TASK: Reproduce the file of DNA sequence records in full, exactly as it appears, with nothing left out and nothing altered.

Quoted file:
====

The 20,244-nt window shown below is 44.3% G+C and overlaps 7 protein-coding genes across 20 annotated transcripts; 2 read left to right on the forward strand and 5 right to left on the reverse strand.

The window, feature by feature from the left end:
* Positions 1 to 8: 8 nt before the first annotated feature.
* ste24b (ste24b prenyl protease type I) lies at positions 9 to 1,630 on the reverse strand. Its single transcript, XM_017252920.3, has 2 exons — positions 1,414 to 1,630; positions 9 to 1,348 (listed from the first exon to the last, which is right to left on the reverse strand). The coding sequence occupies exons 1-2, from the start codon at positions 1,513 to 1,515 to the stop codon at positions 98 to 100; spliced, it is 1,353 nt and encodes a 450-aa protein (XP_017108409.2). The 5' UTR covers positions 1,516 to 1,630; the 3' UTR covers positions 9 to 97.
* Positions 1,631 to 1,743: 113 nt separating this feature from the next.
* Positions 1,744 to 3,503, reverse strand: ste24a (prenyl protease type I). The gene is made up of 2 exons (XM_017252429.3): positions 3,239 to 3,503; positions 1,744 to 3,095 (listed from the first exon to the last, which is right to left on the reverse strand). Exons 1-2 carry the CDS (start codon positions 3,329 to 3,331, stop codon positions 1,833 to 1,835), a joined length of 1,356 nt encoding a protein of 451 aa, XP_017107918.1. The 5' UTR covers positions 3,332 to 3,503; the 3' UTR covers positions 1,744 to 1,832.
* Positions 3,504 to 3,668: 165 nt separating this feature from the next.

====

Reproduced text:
The 20,244-nt window shown below is 44.3% G+C and overlaps 7 protein-coding genes across 20 annotated transcripts; 2 read left to right on the forward strand and 5 right to left on the reverse strand.

The window, feature by feature from the left end:
* Positions 1 to 8: 8 nt before the first annotated feature.
* ste24b (ste24b prenyl protease type I) lies at positions 9 to 1,630 on the reverse strand. Its single transcript, XM_017252920.3, has 2 exons — positions 1,414 to 1,630; positions 9 to 1,348 (listed from the first exon to the last, which is right to left on the reverse strand). The coding sequence occupies exons 1-2, from the start codon at positions 1,513 to 1,515 to the stop codon at positions 98 to 100; spliced, it is 1,353 nt and encodes a 450-aa protein (XP_017108409.2). The 5' UTR covers positions 1,516 to 1,630; the 3' UTR covers positions 9 to 97.
* Positions 1,631 to 1,743: 113 nt separating this feature from the next.
* Positions 1,744 to 3,503, reverse strand: ste24a (prenyl protease type I). The gene is made up of 2 exons (XM_017252429.3): positions 3,239 to 3,503; positions 1,744 to 3,095 (listed from the first exon to the last, which is right to left on the reverse strand). Exons 1-2 carry the CDS (start codon positions 3,329 to 3,331, stop codon positions 1,833 to 1,835), a joined length of 1,356 nt encoding a protein of 451 aa, XP_017107918.1. The 5' UTR covers positions 3,332 to 3,503; the 3' UTR covers positions 1,744 to 1,832.
* Positions 3,504 to 3,668: 165 nt separating this feature from the next.